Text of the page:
Analysis of Comments and Changes: In response to our invitation in the NPA, 18 parties submitted comments. An analysis of the comments and of changes since publication of the NPA follows. Generally, we do not address technical and other minor changes.

Comment: Many commenters supported the proposed adjustments to the statutory caps on State administration under Title I, Part A and IDEA, section 611 with respect to the funds available under the ARRA. These commenters acknowledged that the ARRA data collection requirements impose increased costs at the State level and, therefore, expressed appreciation for the option to reserve additional State administrative funds from their FY 2009 allocations under Title I, Part A and IDEA, section 611 to help defray the costs of these new requirements. Some commenters suggested that the adjustments to the caps will assist SEAs in ensuring that LEAs use their Title I, Part A and IDEA, section 611 funds in an appropriate manner.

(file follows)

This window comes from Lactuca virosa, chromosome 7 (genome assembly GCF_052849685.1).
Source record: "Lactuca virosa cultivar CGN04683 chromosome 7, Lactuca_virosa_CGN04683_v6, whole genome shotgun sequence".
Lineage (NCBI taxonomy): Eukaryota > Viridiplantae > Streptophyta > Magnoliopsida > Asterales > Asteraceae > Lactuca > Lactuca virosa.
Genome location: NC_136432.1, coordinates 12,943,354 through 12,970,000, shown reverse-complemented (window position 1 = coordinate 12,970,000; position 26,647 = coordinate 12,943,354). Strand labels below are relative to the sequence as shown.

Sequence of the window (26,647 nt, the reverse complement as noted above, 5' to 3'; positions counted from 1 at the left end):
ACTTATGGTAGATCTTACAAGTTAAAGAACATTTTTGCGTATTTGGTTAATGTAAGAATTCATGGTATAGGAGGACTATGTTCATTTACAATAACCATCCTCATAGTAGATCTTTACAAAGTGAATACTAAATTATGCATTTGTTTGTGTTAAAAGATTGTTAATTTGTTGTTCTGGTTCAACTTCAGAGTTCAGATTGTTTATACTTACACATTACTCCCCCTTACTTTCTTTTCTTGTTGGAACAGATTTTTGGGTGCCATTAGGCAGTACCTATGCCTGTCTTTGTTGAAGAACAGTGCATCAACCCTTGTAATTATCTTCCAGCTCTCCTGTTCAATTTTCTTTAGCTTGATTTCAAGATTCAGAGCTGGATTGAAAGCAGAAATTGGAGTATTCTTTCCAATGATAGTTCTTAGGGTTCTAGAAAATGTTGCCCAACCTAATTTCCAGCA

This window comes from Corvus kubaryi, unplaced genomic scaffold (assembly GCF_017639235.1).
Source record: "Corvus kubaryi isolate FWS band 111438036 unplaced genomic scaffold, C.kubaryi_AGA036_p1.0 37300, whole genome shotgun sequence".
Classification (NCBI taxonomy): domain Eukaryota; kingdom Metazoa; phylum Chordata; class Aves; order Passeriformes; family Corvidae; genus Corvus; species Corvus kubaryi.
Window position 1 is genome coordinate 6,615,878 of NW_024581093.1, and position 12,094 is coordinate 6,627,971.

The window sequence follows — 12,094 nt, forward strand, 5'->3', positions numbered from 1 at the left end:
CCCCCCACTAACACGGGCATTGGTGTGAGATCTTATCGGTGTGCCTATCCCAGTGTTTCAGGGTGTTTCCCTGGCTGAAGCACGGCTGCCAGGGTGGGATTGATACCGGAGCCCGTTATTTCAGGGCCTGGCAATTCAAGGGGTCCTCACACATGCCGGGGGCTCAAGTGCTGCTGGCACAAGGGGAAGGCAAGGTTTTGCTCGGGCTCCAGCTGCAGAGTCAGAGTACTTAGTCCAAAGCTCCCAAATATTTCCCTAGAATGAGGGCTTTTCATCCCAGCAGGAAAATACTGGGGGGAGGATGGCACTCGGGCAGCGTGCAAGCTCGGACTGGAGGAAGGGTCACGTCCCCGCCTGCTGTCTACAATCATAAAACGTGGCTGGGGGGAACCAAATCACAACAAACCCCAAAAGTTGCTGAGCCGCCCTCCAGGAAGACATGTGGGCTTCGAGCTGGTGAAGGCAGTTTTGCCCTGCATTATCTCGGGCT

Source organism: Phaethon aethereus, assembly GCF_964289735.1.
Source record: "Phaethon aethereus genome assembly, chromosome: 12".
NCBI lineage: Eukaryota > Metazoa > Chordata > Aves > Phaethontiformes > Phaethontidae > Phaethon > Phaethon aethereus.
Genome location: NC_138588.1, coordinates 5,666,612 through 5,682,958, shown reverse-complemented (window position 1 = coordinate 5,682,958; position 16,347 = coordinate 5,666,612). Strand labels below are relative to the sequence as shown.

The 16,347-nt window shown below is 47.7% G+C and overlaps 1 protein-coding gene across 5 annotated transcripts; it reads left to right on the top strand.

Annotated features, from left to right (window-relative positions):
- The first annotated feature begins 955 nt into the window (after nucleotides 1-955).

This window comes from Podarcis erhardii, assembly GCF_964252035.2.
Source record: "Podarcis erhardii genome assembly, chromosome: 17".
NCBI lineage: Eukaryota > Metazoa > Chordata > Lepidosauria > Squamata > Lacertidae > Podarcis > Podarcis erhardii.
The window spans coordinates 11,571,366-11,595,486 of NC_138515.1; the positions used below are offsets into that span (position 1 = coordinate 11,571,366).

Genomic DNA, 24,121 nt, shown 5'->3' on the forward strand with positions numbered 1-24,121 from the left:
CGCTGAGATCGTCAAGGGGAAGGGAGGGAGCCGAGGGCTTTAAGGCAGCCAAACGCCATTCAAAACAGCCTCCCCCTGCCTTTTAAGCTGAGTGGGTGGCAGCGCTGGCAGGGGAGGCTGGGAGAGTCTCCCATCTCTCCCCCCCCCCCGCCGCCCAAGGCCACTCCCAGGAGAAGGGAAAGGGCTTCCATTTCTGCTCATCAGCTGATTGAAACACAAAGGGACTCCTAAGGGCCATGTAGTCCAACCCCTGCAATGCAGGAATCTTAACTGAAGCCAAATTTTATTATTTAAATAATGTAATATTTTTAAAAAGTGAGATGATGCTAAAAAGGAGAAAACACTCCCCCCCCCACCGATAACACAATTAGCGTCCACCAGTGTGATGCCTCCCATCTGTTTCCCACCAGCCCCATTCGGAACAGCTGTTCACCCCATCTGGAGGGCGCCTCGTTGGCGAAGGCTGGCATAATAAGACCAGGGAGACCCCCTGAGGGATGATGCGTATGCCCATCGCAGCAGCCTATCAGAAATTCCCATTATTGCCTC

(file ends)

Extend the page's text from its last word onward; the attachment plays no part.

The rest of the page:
A few of the commenters who supported the proposed adjustments expressed concern that some SEAs will be unable to take advantage of these adjustments because they have already allocated ARRA funds to their LEAs. Those commenters were concerned that reserving funds at this point in time would require SEAs to recalculate LEA allocations, which, in turn, would cause LEAS to make extensive budget adjustments.

Discussion: The Secretary appreciates the support expressed by the commenters. In the course of considering these comments, we realized that the NPA inadvertently restricted an SEA's ability to take the increased administrative funds from its regular FY 2009 allocations. Although the amount of the increase in the administrative caps is based on the funds available through the ARRA, an SEA may reserve the increase in administrative funds from its Title I, Part A and IDEA, section 611 ARRA funds, its regular FY 2009 appropriations under those programs, or a combination of both. The “Final Adjustments” section below includes new language explicitly permitting an SEA to reserve the additional funds from its regular FY 2009 allocations and/or its ARRA allocations for Title I, Part A and IDEA, section 611. It also specifies that an SEA may exercise the options in 34 CFR 200.100(d) with respect to consideration of the applicable hold-harmless provisions under Title I, Part A. By clarifying these points, we intend to provide an SEA with additional flexibility in reserving State administrative funds that are the subject of this notice without unduly affecting its LEAs.